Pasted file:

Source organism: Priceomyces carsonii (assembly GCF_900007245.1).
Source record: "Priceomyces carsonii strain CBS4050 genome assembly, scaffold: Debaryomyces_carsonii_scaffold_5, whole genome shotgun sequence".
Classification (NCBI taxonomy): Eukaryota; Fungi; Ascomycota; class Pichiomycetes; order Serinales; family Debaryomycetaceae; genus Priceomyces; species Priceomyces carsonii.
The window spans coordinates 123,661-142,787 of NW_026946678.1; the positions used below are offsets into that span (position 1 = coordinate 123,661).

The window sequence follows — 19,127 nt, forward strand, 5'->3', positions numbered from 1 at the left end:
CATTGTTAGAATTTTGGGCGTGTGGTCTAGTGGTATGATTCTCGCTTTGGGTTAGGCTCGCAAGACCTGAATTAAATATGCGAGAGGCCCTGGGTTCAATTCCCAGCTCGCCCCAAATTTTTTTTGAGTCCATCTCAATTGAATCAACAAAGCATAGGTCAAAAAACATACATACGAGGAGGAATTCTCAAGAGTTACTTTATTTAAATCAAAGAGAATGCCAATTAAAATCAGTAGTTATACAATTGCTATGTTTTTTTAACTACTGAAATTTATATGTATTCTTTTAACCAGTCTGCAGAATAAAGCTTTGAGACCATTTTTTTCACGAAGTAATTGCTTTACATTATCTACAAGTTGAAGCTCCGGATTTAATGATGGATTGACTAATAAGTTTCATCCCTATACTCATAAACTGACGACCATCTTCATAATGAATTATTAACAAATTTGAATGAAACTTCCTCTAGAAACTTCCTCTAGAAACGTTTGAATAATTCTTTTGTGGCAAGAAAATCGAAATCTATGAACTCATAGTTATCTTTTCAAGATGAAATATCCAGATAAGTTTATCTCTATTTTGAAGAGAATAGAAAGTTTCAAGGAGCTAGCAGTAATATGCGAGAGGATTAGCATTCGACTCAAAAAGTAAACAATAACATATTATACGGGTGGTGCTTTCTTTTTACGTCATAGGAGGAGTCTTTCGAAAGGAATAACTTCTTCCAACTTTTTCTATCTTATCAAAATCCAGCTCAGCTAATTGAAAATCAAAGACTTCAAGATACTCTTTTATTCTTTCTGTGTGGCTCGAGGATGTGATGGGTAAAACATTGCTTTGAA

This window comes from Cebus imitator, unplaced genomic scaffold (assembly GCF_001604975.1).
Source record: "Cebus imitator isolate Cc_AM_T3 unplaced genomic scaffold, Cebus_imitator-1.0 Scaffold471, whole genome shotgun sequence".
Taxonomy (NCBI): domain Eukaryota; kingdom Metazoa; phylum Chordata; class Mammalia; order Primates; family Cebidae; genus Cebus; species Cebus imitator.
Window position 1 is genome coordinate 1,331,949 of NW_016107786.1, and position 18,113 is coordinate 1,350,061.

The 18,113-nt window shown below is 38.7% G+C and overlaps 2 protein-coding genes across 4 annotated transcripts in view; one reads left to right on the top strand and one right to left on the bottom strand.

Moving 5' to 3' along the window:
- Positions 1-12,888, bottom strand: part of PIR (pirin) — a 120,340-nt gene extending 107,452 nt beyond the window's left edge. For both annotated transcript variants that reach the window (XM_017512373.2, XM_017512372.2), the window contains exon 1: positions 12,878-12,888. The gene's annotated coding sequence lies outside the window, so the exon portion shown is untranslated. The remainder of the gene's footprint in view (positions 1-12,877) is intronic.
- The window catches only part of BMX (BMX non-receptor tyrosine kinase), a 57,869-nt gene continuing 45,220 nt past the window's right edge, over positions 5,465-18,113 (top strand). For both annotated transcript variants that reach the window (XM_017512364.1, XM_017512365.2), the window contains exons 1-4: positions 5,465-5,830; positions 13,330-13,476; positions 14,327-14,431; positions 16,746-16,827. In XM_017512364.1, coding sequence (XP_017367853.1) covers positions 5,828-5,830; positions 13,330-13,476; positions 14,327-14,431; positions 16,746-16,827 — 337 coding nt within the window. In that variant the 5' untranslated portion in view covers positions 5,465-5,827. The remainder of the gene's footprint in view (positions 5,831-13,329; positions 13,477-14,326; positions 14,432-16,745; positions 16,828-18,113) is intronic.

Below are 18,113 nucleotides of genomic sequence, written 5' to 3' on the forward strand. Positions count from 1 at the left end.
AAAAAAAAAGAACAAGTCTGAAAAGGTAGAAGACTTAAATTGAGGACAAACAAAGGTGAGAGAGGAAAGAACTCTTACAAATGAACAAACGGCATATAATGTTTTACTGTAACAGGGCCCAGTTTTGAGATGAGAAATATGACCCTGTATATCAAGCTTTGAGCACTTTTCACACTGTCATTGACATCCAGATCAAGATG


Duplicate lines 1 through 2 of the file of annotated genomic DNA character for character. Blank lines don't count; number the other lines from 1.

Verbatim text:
Source organism: Priceomyces carsonii (assembly GCF_900007245.1).
Source record: "Priceomyces carsonii strain CBS4050 genome assembly, scaffold: Debaryomyces_carsonii_scaffold_5, whole genome shotgun sequence".